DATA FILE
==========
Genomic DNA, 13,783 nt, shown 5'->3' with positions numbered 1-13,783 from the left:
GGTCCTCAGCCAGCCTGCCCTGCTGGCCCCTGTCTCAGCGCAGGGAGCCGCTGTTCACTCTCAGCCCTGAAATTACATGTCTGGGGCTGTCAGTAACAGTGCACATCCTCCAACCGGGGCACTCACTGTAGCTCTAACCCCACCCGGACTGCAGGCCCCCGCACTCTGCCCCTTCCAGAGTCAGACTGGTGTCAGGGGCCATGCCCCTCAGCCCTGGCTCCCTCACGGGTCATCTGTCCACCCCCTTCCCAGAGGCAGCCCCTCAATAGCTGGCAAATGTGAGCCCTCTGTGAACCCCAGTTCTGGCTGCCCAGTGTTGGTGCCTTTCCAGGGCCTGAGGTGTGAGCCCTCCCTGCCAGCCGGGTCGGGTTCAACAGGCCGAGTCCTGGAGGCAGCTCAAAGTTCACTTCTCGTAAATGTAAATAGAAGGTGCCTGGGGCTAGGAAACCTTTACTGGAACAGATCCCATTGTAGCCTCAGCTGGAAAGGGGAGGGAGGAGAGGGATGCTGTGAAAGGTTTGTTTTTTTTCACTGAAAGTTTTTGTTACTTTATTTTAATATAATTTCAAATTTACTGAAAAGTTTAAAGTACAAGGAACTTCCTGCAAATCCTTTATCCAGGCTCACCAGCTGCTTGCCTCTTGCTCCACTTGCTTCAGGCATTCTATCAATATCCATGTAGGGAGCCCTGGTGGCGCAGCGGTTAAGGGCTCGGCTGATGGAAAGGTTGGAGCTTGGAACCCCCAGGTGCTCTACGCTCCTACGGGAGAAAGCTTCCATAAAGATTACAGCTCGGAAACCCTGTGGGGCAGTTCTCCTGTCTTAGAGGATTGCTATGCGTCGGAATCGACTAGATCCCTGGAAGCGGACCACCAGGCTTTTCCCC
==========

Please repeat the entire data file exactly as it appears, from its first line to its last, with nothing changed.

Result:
Genomic DNA, 13,783 nt, shown 5'->3' with positions numbered 1-13,783 from the left:
GGTCCTCAGCCAGCCTGCCCTGCTGGCCCCTGTCTCAGCGCAGGGAGCCGCTGTTCACTCTCAGCCCTGAAATTACATGTCTGGGGCTGTCAGTAACAGTGCACATCCTCCAACCGGGGCACTCACTGTAGCTCTAACCCCACCCGGACTGCAGGCCCCCGCACTCTGCCCCTTCCAGAGTCAGACTGGTGTCAGGGGCCATGCCCCTCAGCCCTGGCTCCCTCACGGGTCATCTGTCCACCCCCTTCCCAGAGGCAGCCCCTCAATAGCTGGCAAATGTGAGCCCTCTGTGAACCCCAGTTCTGGCTGCCCAGTGTTGGTGCCTTTCCAGGGCCTGAGGTGTGAGCCCTCCCTGCCAGCCGGGTCGGGTTCAACAGGCCGAGTCCTGGAGGCAGCTCAAAGTTCACTTCTCGTAAATGTAAATAGAAGGTGCCTGGGGCTAGGAAACCTTTACTGGAACAGATCCCATTGTAGCCTCAGCTGGAAAGGGGAGGGAGGAGAGGGATGCTGTGAAAGGTTTGTTTTTTTTCACTGAAAGTTTTTGTTACTTTATTTTAATATAATTTCAAATTTACTGAAAAGTTTAAAGTACAAGGAACTTCCTGCAAATCCTTTATCCAGGCTCACCAGCTGCTTGCCTCTTGCTCCACTTGCTTCAGGCATTCTATCAATATCCATGTAGGGAGCCCTGGTGGCGCAGCGGTTAAGGGCTCGGCTGATGGAAAGGTTGGAGCTTGGAACCCCCAGGTGCTCTACGCTCCTACGGGAGAAAGCTTCCATAAAGATTACAGCTCGGAAACCCTGTGGGGCAGTTCTCCTGTCTTAGAGGATTGCTATGCGTCGGAATCGACTAGATCCCTGGAAGCGGACCACCAGGCTTTTCCCC